I use minimal numbers of ribs - one every 150 mm, but they are quite thick and are laminated from cross grained 1.5 mm medium balsa. The end ribs on a panel are five laminations and ribs in a panel are three laminations.
If you are making an F1A wing you should be aware that the torsion forces in the inner D-box are enormous and need careful feeding out through the root into the joiner. I make up a wide 'rib' by fitting two 5-way laminated ribs about 25 mm apart and then planking between them with hard 3 mm balsa.
I use a 'pusher' to make sure the fishbone is properly positioned in the shell. This consists of a piece of wood as long as the panel and about 12 mm wide by 6 mm thick. One edge has foam door seal strip stuck to it and there's an 8 mm strip of 0.8 mm balsa stuck to the underside near the other edge.
In use the door seal strip is forced against the rear of the spar and the pusher held in place by pins driven into the wing jig. The balsa strip lifts the pusher out of contact with the lower D-box surface letting it 'lean over' the untrimmed rear of the shell and only touch the spar. The shell/fishbone/pusher assembly is held firmly down onto the wing jig with bands and strips of hardwood so the built-in warps in the jig will be built into the D-Box. It won't move once its set. The wood strips prevent the bands distorting the shell as well as providing a vertical load on the spar/shell joints.
After the epoxy has cured the D-box is taken off the wing jig and the shell is trimmed and sanded to remove all excess shell behind the spar and outside the end ribs. I tend to leave a generous amount of overlap on the D-box. I start by trimming this using a carbide cutting wheel on the Dremel and finish the job with a coarse Permagrit sanding block. This operation generates a lot of carbon dust, so use your extractor fan and wear a mask.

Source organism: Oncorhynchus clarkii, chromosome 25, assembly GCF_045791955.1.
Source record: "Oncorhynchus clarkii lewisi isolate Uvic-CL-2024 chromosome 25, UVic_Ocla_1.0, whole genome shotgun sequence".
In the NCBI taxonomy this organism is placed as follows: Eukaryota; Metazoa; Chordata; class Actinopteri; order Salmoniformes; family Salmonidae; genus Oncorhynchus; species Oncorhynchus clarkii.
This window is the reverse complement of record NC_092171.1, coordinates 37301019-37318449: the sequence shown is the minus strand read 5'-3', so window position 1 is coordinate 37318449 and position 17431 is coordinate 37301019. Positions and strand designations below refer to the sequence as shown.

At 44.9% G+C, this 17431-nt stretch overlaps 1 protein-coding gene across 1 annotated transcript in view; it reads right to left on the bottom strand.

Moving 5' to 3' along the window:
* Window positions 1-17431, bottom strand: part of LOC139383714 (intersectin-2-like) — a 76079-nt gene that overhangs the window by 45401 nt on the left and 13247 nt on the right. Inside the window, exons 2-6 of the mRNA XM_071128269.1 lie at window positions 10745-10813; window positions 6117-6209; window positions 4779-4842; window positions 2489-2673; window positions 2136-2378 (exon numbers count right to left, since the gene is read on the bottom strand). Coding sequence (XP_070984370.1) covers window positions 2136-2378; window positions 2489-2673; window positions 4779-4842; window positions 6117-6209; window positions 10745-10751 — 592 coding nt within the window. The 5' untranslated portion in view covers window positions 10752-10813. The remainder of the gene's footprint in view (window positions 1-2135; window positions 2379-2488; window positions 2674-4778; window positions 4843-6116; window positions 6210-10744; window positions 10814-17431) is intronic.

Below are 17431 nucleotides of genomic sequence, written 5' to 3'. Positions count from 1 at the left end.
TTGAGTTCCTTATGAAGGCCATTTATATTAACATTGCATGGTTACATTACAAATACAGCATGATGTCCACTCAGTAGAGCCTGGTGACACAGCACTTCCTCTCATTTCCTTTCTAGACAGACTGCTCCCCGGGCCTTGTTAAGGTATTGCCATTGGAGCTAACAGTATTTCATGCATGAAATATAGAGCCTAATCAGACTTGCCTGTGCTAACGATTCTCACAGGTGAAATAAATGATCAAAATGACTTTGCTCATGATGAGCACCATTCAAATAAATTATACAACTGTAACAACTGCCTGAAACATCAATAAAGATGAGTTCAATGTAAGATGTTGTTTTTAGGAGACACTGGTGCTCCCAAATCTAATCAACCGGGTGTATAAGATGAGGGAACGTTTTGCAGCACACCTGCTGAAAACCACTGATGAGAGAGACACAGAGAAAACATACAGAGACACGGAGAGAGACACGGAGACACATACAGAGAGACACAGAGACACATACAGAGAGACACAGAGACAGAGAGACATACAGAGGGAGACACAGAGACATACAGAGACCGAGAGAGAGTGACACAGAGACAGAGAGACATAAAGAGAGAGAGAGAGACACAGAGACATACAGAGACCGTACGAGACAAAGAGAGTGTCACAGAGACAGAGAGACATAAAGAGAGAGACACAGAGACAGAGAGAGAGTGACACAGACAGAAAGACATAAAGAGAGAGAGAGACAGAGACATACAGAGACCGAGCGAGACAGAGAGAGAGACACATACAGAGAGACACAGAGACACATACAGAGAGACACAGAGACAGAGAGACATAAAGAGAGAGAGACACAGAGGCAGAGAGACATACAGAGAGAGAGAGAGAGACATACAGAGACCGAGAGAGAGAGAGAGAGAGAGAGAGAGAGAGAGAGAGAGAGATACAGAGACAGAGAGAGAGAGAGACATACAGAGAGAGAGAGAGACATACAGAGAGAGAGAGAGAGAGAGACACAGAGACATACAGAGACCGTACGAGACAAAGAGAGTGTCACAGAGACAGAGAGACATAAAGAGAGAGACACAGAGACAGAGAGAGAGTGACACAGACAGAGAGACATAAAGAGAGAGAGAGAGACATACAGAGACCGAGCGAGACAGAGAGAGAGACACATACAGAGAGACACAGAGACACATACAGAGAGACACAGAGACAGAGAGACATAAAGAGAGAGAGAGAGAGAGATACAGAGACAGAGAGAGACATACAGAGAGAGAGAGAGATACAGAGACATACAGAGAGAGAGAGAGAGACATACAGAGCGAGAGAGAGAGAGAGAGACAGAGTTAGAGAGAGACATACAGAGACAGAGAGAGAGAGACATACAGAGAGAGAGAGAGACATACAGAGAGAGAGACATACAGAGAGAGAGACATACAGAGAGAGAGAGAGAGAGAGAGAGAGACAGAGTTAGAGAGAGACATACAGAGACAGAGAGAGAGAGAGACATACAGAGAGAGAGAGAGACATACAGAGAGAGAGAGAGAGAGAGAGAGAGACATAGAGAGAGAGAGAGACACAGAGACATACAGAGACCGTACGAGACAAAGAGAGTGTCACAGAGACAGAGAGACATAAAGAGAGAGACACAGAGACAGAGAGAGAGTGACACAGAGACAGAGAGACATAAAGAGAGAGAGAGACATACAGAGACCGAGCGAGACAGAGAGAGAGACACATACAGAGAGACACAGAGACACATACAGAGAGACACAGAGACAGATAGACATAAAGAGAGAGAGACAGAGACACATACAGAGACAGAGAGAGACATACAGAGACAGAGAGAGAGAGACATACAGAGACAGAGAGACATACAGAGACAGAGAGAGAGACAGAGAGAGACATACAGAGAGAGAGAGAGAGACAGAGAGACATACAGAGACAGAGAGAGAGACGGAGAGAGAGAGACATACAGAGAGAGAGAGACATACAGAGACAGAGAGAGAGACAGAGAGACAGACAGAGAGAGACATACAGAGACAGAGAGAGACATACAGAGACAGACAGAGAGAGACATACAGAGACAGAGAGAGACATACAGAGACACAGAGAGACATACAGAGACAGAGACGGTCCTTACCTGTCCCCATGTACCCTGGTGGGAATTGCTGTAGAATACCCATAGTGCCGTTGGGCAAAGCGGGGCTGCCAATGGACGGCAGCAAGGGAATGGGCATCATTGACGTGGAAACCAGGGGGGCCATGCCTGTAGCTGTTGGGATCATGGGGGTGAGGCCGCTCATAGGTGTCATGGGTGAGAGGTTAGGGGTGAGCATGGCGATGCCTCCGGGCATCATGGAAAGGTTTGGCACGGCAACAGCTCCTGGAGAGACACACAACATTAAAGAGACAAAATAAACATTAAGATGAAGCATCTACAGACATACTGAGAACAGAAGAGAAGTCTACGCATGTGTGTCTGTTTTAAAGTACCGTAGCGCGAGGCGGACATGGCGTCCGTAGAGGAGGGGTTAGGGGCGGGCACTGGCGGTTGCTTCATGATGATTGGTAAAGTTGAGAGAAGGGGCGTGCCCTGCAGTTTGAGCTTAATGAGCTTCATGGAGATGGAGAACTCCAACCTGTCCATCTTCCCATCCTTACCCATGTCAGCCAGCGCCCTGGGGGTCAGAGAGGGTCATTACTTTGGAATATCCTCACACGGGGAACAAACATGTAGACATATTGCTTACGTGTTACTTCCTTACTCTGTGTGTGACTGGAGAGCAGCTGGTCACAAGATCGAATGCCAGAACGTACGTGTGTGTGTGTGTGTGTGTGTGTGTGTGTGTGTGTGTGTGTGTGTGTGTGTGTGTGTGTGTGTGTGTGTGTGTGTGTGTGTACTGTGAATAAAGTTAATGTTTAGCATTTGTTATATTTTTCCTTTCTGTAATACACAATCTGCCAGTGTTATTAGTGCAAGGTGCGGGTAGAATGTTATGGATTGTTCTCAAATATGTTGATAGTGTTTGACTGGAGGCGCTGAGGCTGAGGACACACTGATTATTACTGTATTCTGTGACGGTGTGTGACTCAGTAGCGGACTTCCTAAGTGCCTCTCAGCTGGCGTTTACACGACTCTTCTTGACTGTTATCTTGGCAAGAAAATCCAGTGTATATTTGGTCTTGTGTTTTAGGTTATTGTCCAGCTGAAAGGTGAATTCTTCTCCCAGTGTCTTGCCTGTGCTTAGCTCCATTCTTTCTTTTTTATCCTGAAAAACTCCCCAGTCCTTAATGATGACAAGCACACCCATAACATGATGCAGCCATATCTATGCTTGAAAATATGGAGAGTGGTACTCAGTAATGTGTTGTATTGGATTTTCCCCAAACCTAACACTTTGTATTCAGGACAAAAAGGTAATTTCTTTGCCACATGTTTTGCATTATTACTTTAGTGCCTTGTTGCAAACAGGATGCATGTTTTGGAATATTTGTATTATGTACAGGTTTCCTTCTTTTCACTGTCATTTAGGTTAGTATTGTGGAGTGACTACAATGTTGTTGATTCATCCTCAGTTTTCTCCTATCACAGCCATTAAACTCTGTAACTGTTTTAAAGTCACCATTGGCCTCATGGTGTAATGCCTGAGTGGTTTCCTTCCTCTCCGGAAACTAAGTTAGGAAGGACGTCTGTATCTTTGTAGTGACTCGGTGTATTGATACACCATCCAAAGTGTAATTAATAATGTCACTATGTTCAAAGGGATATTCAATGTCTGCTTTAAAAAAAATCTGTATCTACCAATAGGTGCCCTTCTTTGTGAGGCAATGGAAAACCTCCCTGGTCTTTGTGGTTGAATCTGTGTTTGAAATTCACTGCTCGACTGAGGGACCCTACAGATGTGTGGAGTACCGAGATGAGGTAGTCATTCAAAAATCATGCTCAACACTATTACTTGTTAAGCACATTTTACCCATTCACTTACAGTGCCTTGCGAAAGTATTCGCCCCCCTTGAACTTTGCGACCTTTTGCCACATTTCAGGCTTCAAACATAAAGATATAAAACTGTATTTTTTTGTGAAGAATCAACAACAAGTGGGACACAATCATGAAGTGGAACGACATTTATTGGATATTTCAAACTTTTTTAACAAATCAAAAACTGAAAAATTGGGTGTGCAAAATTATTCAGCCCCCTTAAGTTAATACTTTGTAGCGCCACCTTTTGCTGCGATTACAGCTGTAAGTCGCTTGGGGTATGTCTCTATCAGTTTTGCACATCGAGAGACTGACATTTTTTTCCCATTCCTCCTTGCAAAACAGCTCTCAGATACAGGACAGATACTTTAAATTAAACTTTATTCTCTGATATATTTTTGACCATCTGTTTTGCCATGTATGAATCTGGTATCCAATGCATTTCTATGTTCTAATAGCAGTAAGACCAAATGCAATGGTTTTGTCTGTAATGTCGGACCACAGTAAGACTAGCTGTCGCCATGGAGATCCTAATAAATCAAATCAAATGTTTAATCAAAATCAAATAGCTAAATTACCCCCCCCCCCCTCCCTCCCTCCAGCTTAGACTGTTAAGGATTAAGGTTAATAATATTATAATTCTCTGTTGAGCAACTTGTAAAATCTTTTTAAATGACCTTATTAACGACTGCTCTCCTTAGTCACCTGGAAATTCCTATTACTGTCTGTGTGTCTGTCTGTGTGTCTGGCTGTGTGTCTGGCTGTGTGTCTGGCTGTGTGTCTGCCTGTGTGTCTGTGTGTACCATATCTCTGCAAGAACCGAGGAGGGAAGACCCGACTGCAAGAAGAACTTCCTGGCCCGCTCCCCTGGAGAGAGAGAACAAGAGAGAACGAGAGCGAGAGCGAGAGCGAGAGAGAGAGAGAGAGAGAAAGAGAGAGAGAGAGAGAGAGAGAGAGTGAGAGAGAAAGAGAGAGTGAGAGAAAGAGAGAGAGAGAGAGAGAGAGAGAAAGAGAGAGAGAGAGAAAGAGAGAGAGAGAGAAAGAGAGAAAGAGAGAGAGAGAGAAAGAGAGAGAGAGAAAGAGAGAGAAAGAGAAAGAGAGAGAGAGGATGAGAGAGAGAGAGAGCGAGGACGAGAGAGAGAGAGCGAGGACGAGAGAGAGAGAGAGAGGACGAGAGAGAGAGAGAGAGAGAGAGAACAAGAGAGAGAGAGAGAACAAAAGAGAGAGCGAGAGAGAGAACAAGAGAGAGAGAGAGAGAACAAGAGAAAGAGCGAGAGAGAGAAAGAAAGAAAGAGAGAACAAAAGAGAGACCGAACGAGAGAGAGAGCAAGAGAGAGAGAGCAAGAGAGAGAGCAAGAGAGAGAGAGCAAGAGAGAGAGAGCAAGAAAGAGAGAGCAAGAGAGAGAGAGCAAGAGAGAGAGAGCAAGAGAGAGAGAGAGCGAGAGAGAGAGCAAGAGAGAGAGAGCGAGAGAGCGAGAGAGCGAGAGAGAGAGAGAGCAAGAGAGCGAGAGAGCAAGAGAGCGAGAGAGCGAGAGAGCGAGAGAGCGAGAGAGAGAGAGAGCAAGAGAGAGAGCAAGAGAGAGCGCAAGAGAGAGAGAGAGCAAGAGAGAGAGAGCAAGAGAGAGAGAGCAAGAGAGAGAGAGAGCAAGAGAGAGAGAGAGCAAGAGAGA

Now cyano on the upper capstrips. I hold the ends with masking tape while the cyano is setting. You will get a neater job if you chamfer the front of the cap strips before gluing them on. You need to sand them anyway to remove release agent and assure good adhesion. The cap strips should overlap the TE completely (they are all that holds it on) and overlap the D- box by around 5 mm. The following pictures shows the panel after adding the top cap strips and partially shaping the tip block..
As you can see, I use 3 mm medium ribs at the dihedral joint on each panel and the rest are 1.5 mm medium balsa. The only exception is for F1A root ribs, which have to take a lot of load from handling and from the rear joiner pin. The basic ribs are 3 mm at the root and 1.5 mm at the next station in. Both ribs are reinforced with 0.4 mm ply. 1.5 mm planking is fitted between them once the rear joiner pins have been installed. When the cyano is good and set you can pull the complete wing up off the film and clean it up ready for covering.
Removal is a brute force operation but the complete panel is strong enough to come off without damage.
My jig has a fixed batten along the LE so I can butt the D-box up against it (useful when putting the D-box onto the fishbone) and during final assembly. I have a removable metal strip at the TE. Its a big help to be able to take this off to sand the tops of the ribs.
All that's needed to complete the panel is to trim the rib caps back flush with the rear of the TE and do a bit of light sanding to fair the front end of each rib cap into the D-box.
I use balsa tip blocks to get an aesthetically pleasing tip shape and gain a little efficiency. These are added after the panel has been assembled but while it is still on the jig. I leave the TE long so it will extend to the outer edge of the tip block and rebate the block to let it in at the rear edge. Once the panel is off the jig the block is carved and sanded to shape so it blends in with the D-box. It is completed with a coat of dope, sanded to remove raised fibres, and a layer of 25 gsm glass cloth is doped on as the final finish.
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